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Teaching & Outreach


Each Autumn semester:

ME 5241 Engineering Acoustics

An introductory course on acoustics: the physics of sound and basis for human hearing. Topics include but are not limited to: air-borne wave propagation characteristics; principles of acoustic measurements; fundamentals and practices of architectural acoustics and noise control; human hearing characteristics and psychoacoustics.

A course syllabus is provided in the link.

The course notes are provided in the link.

2018 Autumn semester:

ME 4870 Mechanical Engineering Capstone Lab

So, as it turns out all of the seemingly disparate content from the many prior courses in Mechanical Engineering really do have relationships to each other. This undergraduate senior-year lab course covers practical applications of how the dynamics of mechanical, acoustic, and thermal components interact. A focus in the course is on hands-on problem solving using fundamental concepts from these multiple technical areas.

2018 Spring semester:

ME 5134 Introduction to Vibration of Deformable Solids

An introductory course on the vibrations of continuous structures. Analytical methods are presented to study the free and forced vibrations of one-dimensional systems such as bars, strings, shafts, and beams. The course also covers semi-analytical methods such as the Ritz method and introduces the relationship of the finite element method with the analytical and semi-analytical methods. This course provides the understanding required to undertake advanced studies in structural dynamics and to capitalize on the effective use of the finite element method to study problems of vibration.

A course syllabus is provided in the link.

The course notes are provided in the link.

2017 Spring semester:

ME 8260 Advanced Engineering Acoustics

The aims of this course are to (i) establish deep understanding of acoustic wave propagation physics and principles, (ii) understand linear wave propagation characteristics, including radiation, absorption, and transmission of sound from and through structures/materials, along waveguides, and within enclosures, (iii) acquire knowledge on computational tools used to investigate acoustic systems, and (iv) explore emerging areas of interest in the acoustical engineering community.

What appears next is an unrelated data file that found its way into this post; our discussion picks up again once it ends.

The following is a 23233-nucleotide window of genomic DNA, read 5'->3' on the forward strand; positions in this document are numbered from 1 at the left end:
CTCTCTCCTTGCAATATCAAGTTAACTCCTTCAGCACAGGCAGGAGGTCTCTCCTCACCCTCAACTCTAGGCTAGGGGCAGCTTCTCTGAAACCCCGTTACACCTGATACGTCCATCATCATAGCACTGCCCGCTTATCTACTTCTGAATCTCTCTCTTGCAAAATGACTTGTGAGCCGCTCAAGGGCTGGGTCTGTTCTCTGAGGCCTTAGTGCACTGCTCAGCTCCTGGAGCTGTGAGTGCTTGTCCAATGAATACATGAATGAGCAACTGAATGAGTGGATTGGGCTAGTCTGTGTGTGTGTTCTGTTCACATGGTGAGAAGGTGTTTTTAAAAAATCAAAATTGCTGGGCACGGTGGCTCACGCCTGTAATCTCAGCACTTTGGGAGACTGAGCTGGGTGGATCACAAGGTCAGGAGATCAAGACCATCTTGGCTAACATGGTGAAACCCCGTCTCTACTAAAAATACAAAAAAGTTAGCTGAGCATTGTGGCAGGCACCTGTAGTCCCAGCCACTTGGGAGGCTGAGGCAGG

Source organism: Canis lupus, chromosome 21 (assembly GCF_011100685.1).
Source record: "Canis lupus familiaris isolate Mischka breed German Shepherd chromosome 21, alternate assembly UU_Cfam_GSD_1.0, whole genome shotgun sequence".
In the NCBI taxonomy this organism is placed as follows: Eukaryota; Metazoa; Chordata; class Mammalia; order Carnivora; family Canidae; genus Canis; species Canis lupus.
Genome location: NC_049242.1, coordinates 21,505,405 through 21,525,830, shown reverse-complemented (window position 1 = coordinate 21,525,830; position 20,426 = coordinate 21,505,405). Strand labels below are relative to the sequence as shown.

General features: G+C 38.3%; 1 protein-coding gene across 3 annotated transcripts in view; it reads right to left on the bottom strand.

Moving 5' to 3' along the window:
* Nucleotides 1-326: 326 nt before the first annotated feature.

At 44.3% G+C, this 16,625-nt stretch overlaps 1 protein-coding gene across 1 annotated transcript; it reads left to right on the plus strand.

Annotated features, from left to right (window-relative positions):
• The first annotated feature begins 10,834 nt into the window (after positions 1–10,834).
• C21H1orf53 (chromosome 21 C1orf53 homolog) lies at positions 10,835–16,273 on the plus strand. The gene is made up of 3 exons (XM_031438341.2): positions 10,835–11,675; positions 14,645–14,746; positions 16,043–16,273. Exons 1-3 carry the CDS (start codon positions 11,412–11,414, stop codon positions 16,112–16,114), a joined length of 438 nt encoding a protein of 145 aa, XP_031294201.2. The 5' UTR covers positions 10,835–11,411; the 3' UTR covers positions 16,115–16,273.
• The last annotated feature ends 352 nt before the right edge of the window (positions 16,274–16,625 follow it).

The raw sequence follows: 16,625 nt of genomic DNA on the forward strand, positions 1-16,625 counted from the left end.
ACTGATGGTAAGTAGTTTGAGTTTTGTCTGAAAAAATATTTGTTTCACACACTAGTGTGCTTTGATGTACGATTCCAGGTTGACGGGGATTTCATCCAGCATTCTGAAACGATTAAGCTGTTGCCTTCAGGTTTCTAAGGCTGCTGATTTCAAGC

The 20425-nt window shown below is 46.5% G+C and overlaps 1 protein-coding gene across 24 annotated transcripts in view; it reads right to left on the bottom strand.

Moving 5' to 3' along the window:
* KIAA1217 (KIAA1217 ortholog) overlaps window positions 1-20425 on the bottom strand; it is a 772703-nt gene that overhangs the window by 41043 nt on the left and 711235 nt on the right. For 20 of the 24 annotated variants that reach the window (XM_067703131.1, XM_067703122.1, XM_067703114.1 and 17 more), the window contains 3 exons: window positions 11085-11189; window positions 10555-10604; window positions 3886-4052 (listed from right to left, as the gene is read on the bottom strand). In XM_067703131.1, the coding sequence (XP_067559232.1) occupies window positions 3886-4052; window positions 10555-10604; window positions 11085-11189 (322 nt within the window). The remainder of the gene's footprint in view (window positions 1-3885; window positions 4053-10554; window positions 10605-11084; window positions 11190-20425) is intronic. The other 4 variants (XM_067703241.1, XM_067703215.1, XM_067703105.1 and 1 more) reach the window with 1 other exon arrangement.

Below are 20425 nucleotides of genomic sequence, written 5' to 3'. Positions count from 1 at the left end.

A course syllabus is provided in the link.

The course notes are provided in the link

2015 Autumn semester:

ME 3260 System Dynamics and Vibrations

An extracurricular video project was assigned where the goal was to examine a concept covered in the course (or related to material therein) as observed and applied to a real-world problem. To complete the project, student teams submitted a short video where the project evaluation metrics were the "balance of 'info-tainment' and educational values" and the "integration of analytical and experimental evidence to examine concepts, prove model predictions (as needed), and illustrate discoveries". The resulting videos exemplified students' excellent comprehension of the course concepts and abilities to communicate their knowledge in engaging ways to a non-technical audience.

Some of the video submissions are shown below while others are provided in this youtube collection.


2018 September 10. Students from the Metro Early College High School in the visit LSVR with their teacher, Mr. Tyler Hertenstein. The Metro team learn about research at the LSVR on the projects of material systems for shock and vibration mitigation and adaptive origami structures for acoustic wave guiding.